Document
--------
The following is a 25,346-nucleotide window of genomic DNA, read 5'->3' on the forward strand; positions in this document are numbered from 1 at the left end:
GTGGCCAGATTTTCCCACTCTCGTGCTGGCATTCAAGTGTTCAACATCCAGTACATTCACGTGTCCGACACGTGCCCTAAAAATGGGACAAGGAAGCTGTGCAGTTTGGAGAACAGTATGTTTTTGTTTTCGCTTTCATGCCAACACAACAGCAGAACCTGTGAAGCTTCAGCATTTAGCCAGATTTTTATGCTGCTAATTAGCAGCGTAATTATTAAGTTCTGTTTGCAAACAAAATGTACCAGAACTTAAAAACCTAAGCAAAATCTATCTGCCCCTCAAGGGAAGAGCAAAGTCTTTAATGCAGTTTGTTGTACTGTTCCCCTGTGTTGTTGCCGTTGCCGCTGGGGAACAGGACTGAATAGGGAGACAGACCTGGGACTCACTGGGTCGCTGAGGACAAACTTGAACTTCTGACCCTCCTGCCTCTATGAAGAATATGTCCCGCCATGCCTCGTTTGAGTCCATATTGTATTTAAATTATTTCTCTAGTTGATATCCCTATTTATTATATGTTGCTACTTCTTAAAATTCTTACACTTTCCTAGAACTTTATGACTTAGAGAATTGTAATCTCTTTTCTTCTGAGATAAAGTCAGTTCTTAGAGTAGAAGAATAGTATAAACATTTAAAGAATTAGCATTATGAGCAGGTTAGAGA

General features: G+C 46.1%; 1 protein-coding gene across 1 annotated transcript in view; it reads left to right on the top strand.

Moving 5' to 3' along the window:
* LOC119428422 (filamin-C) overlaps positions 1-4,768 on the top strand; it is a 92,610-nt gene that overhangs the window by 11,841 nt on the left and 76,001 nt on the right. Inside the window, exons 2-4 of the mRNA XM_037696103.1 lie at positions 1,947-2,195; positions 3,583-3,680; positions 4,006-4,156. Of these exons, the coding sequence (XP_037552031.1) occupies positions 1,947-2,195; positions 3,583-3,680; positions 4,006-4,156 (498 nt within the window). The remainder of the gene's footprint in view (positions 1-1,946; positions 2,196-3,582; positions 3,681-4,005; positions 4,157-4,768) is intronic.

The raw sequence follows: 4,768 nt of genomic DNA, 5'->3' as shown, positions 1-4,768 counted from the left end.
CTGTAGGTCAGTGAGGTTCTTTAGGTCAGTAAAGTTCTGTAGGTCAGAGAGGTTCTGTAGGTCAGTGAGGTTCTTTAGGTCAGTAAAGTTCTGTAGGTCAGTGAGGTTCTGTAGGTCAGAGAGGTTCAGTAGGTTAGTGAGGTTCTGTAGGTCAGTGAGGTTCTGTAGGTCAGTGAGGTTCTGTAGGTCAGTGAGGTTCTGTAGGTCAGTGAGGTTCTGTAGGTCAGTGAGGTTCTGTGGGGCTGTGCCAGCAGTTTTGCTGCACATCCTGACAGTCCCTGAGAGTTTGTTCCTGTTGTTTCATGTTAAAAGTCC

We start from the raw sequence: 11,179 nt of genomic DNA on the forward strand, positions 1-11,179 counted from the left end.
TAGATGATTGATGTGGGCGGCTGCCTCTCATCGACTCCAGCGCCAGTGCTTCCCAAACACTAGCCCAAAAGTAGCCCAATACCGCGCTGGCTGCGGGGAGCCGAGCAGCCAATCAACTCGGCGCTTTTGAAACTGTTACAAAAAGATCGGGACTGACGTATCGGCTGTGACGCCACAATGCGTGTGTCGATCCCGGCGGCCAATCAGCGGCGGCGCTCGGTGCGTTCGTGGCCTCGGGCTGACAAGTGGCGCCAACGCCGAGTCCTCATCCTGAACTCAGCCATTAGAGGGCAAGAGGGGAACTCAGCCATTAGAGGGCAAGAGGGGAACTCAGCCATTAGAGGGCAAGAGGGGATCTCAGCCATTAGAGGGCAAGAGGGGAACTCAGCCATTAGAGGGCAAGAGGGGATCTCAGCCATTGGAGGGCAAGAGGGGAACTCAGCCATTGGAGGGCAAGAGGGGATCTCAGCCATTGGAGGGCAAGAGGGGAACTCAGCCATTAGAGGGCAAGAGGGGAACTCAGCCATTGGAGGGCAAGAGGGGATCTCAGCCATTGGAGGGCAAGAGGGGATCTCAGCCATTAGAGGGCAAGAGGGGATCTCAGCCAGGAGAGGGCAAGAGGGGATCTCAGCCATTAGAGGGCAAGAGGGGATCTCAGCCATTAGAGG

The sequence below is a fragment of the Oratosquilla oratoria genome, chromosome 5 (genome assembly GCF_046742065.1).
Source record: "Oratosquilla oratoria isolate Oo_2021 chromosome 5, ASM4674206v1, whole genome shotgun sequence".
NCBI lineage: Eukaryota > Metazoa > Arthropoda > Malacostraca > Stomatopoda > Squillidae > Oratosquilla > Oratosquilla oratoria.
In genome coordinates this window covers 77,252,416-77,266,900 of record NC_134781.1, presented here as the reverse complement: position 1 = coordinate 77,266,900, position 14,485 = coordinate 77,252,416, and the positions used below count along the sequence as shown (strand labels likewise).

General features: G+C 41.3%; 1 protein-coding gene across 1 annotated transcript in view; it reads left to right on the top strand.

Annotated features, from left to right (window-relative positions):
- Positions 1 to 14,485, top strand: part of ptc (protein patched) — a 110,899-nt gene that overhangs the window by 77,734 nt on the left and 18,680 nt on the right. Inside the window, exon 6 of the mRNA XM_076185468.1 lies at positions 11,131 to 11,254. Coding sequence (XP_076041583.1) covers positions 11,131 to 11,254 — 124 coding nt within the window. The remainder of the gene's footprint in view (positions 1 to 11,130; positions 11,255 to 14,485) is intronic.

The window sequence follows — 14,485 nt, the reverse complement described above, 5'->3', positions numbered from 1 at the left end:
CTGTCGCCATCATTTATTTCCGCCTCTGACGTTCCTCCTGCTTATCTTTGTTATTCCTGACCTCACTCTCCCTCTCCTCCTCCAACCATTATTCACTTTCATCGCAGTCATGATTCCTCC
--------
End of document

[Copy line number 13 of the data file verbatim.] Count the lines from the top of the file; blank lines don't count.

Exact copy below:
In genome coordinates this window covers 77,252,416-77,266,900 of record NC_134781.1, presented here as the reverse complement: position 1 = coordinate 77,266,900, position 14,485 = coordinate 77,252,416, and the positions used below count along the sequence as shown (strand labels likewise).